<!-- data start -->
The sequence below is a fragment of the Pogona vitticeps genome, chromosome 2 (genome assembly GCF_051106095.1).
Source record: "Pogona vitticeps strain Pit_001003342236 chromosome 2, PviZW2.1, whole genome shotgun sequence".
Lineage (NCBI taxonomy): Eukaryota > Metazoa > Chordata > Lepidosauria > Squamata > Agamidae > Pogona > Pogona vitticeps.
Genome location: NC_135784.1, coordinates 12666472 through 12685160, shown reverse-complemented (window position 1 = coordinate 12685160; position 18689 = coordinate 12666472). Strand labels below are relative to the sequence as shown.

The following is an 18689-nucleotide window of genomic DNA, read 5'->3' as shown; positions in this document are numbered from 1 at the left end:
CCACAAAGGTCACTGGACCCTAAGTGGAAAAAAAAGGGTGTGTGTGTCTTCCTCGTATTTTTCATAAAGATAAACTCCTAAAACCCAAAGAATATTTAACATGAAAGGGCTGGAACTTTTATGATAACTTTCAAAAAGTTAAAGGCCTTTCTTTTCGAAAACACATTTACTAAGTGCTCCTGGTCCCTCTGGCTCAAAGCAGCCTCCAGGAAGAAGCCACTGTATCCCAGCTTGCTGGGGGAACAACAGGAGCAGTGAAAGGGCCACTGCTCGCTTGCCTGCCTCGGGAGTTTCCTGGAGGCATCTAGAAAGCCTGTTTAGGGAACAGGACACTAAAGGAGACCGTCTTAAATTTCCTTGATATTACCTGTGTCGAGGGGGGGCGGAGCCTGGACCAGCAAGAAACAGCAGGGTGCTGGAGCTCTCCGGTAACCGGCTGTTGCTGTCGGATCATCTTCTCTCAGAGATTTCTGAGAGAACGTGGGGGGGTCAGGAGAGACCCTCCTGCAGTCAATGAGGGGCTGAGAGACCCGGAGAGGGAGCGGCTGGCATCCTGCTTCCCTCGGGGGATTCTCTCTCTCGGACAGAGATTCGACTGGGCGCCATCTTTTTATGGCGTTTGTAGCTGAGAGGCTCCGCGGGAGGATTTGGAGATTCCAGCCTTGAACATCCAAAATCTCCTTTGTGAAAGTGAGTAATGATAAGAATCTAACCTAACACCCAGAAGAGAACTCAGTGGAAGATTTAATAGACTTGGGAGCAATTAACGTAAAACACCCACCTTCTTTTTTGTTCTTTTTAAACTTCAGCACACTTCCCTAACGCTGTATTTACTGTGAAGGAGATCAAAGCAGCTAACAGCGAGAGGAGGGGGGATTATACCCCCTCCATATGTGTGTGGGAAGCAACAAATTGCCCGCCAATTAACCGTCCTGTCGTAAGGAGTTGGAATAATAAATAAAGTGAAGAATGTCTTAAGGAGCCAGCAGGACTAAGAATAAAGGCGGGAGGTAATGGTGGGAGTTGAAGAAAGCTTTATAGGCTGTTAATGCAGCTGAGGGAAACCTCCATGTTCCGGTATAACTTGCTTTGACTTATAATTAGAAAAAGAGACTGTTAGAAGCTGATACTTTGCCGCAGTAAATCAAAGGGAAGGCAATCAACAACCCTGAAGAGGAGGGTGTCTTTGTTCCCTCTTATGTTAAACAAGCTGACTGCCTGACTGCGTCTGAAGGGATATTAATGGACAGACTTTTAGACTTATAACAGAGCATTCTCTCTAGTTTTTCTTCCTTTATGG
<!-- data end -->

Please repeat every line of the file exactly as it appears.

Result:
The sequence below is a fragment of the Pogona vitticeps genome, chromosome 2 (genome assembly GCF_051106095.1).
Source record: "Pogona vitticeps strain Pit_001003342236 chromosome 2, PviZW2.1, whole genome shotgun sequence".
Lineage (NCBI taxonomy): Eukaryota > Metazoa > Chordata > Lepidosauria > Squamata > Agamidae > Pogona > Pogona vitticeps.
Genome location: NC_135784.1, coordinates 12666472 through 12685160, shown reverse-complemented (window position 1 = coordinate 12685160; position 18689 = coordinate 12666472). Strand labels below are relative to the sequence as shown.

The following is an 18689-nucleotide window of genomic DNA, read 5'->3' as shown; positions in this document are numbered from 1 at the left end:
CCACAAAGGTCACTGGACCCTAAGTGGAAAAAAAAGGGTGTGTGTGTCTTCCTCGTATTTTTCATAAAGATAAACTCCTAAAACCCAAAGAATATTTAACATGAAAGGGCTGGAACTTTTATGATAACTTTCAAAAAGTTAAAGGCCTTTCTTTTCGAAAACACATTTACTAAGTGCTCCTGGTCCCTCTGGCTCAAAGCAGCCTCCAGGAAGAAGCCACTGTATCCCAGCTTGCTGGGGGAACAACAGGAGCAGTGAAAGGGCCACTGCTCGCTTGCCTGCCTCGGGAGTTTCCTGGAGGCATCTAGAAAGCCTGTTTAGGGAACAGGACACTAAAGGAGACCGTCTTAAATTTCCTTGATATTACCTGTGTCGAGGGGGGGCGGAGCCTGGACCAGCAAGAAACAGCAGGGTGCTGGAGCTCTCCGGTAACCGGCTGTTGCTGTCGGATCATCTTCTCTCAGAGATTTCTGAGAGAACGTGGGGGGGTCAGGAGAGACCCTCCTGCAGTCAATGAGGGGCTGAGAGACCCGGAGAGGGAGCGGCTGGCATCCTGCTTCCCTCGGGGGATTCTCTCTCTCGGACAGAGATTCGACTGGGCGCCATCTTTTTATGGCGTTTGTAGCTGAGAGGCTCCGCGGGAGGATTTGGAGATTCCAGCCTTGAACATCCAAAATCTCCTTTGTGAAAGTGAGTAATGATAAGAATCTAACCTAACACCCAGAAGAGAACTCAGTGGAAGATTTAATAGACTTGGGAGCAATTAACGTAAAACACCCACCTTCTTTTTTGTTCTTTTTAAACTTCAGCACACTTCCCTAACGCTGTATTTACTGTGAAGGAGATCAAAGCAGCTAACAGCGAGAGGAGGGGGGATTATACCCCCTCCATATGTGTGTGGGAAGCAACAAATTGCCCGCCAATTAACCGTCCTGTCGTAAGGAGTTGGAATAATAAATAAAGTGAAGAATGTCTTAAGGAGCCAGCAGGACTAAGAATAAAGGCGGGAGGTAATGGTGGGAGTTGAAGAAAGCTTTATAGGCTGTTAATGCAGCTGAGGGAAACCTCCATGTTCCGGTATAACTTGCTTTGACTTATAATTAGAAAAAGAGACTGTTAGAAGCTGATACTTTGCCGCAGTAAATCAAAGGGAAGGCAATCAACAACCCTGAAGAGGAGGGTGTCTTTGTTCCCTCTTATGTTAAACAAGCTGACTGCCTGACTGCGTCTGAAGGGATATTAATGGACAGACTTTTAGACTTATAACAGAGCATTCTCTCTAGTTTTTCTTCCTTTATGG